Originally published in our Tennessee Music Issue  There is a remarkable story tucked halfway through Bessie, Chris Albertson’s biography of the blues singer Bessie Smith, in which Smith approaches a circle of robed North Carolina Klansmen, places one hand on her hip,… by Amanda Petrusich | Nov, 2020

Playlists curated by your favorite musicians and writers. by Brittany Howard, Kiese Laymon, Rosanne Cash, Kelsey Waldon, & others | Nov, 2020

An introduction to the Music Issue’s Icons Section Beyond my eye, beyond the death and decay of matters left behind and unsettled, the music ringing up above my head told a thousand stories of bounty and belonging, and it glimmered… by Danielle A. Jackson | Nov, 2020

Originally published in our 2007 Music Issue  In a remarkable 1963 appearance with Juilliard professor and friend, Hall Overton, at the New School in New York, Monk demonstrated his technique of “bending” or “curving” notes on the piano, the most… by Sam Stephenson | Nov, 2020

Originally published in our North Carolina Music Issue.  I wanted to start with the wild weeds and the creaking wood on the front porch, walking up to Nina Simone’s childhood home in Tryon, North Carolina. I wanted to start where… by Tiana Clark | Nov, 2020

An essay from the Greatest Hits Music Issue The first songs that I listened to by Talibah Safiya had this soft, sweet, plaintive quality. There is something else underneath if you listen a bit closer: a little loneliness. The knowledge… by Jamey Hatley | Nov, 2020

An introduction to the Greatest Hits Music Issue How does the South inform my music? How do I describe the sound that your bare feet make when they pat the cool, packed red dust under them? How do I describe… by Brittany Howard | Oct, 2020

 A Letter from the Editor, Food Issue. Quiet as it is kept, and widely as it has become forgotten, those who do the cooking and the farming know that those who only eat what is cooked for them and served… by Alice Randall | Mar, 2021

Matthew Neill Null

Matthew Neill Null is a a graduate of the Iowa Writers’ Workshop and a recipient of the O. Henry Award, the Mary McCarthy Prize, and the Joseph Brodsky Rome Prize from the American Academy of Arts and Letters. He is author of the novel Honey from the Lion (Lookout Books) and the story collection Allegheny Front (Sarabande). Originally from West Virgnia, Null and his family currently reside in Rome, Italy.
December 14, 2017

An installment in our weekly story series, The By and By. 

From the Janiculum, you can see the dull red cells that look like arcades, the two squat watchtowers, and the closest buildings laid out in cruciform, recalling Regina Coeli’s religious past. You wouldn’t necessarily perceive it as a prison unless you knew—even the razor-wire is rendered mere decoration by distance—though the cells’ countless black eyes do recall Foucault’s Discipline & Punish. I often took my binoculars but couldn’t see much else: certainly not people. Prisons and asylums, convents and poor farms, halfway houses and nursing homes: these institutions have always drawn my eye. I think, If nothing else works out for me, I can always go there.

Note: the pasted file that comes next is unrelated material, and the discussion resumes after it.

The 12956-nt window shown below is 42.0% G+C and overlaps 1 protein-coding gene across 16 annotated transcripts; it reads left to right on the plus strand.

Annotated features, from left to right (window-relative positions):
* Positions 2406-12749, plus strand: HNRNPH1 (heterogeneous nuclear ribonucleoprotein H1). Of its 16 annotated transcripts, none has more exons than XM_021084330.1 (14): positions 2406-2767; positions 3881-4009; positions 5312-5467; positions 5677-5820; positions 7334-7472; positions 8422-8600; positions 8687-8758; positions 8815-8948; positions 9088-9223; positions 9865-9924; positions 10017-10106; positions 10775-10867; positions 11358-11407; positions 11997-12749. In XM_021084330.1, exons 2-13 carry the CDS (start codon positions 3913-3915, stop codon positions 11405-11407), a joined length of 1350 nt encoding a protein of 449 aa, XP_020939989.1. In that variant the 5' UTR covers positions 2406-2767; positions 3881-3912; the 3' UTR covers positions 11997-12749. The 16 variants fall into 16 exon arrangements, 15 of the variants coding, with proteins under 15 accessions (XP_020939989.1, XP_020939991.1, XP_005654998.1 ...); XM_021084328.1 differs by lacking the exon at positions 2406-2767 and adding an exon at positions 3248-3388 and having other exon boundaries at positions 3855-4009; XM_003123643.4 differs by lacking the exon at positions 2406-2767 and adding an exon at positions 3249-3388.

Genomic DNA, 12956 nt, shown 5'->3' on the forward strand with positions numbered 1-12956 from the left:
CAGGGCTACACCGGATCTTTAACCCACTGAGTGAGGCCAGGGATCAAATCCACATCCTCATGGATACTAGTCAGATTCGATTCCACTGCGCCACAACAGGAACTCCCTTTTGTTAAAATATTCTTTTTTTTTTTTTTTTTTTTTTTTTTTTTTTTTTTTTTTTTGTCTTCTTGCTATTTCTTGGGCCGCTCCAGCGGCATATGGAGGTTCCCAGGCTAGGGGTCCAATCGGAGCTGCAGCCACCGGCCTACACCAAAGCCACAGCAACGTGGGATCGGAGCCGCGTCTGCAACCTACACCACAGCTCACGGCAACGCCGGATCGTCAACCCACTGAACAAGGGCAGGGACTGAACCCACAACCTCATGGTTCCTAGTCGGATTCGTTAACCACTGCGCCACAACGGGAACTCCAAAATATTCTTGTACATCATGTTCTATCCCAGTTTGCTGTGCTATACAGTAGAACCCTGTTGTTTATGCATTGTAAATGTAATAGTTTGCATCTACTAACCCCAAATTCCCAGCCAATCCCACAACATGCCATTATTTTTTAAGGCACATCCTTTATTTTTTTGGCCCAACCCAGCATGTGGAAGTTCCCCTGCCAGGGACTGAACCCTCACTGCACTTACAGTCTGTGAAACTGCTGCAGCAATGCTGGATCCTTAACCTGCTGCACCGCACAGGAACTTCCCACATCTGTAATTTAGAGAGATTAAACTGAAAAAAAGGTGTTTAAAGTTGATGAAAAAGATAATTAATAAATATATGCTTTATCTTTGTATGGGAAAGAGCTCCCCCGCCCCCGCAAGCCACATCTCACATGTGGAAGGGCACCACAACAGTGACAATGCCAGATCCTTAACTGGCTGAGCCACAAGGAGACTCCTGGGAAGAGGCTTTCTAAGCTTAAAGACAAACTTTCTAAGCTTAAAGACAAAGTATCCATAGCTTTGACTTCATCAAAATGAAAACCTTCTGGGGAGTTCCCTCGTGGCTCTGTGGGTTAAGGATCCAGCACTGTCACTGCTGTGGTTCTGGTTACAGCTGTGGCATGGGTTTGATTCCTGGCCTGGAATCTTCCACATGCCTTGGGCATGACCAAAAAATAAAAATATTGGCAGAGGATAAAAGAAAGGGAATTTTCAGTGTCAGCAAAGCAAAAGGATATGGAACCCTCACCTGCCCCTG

October 18, 2017

An installment in our weekly story series, The By and By. 

For all we romanticize the notion of “work” in America, and as much as the politicians shill for it, the daily life of a laborer is the first thing to slip the collective memory. Instead, our children are taken to visit the mansion, the cathedral, or the art museum where the dirty money was poured. The factories corrode. The roof falls in. The weather comes.

August 31, 2017

An installment in our weekly story series, The By and By. 

Why are some places cursed and others blessed? The blessed never ask this question. They don’t have to. This has been the concern of my work. A small plea, now, for a dying town.

July 11, 2017

An installment in our weekly story series, The By and By. 

As soon as we entered the town, a warren of stone houses perched on a ridge, maybe home to five hundred, I got the feeling of something vaguely sinister ahead, as you do before entering a particularly violent bar or a house party in meth-land. 

May 18, 2017

An installment in our weekly story series, The By and By. 

Beneath all I’m a low-church Protestant, splinter spit from the door when Martin Luther nailed up his paper at Wittenberg. I remember being warned as a child not to attend a church with cushioned pews: insufficiently austere.

April 06, 2017

An installment in our weekly series, The By and By. 

In the West Virginia of long ago, when it was a place with work that lured people, rather than spitting them out into the world, the Calabrians came to mine the coal, the Sicilians to lay the rails, the Abruzzese to chisel lovely stonework on the railroad tunnels and passes—you can still find that abandoned work in places, overgrown in ivy and filth, the names of its artisans lost to history.

July 12, 2016

Contemporary fiction writers can play hard for the joke, as if writing to a laugh-track, but Joy Williams’s humor is darker, subtler, more in line with the humor of Faulkner or Isaac Babel: bracing, unsettling.

April 22, 2016

Threadgill had been one of them, or something like it. This part of the world hadn’t been penetrated by the Company in four seasons, ever since they lost him, their ace drummer, on the Blackwater River, where he’d been shot off a farmer’s wife by the farmer himself.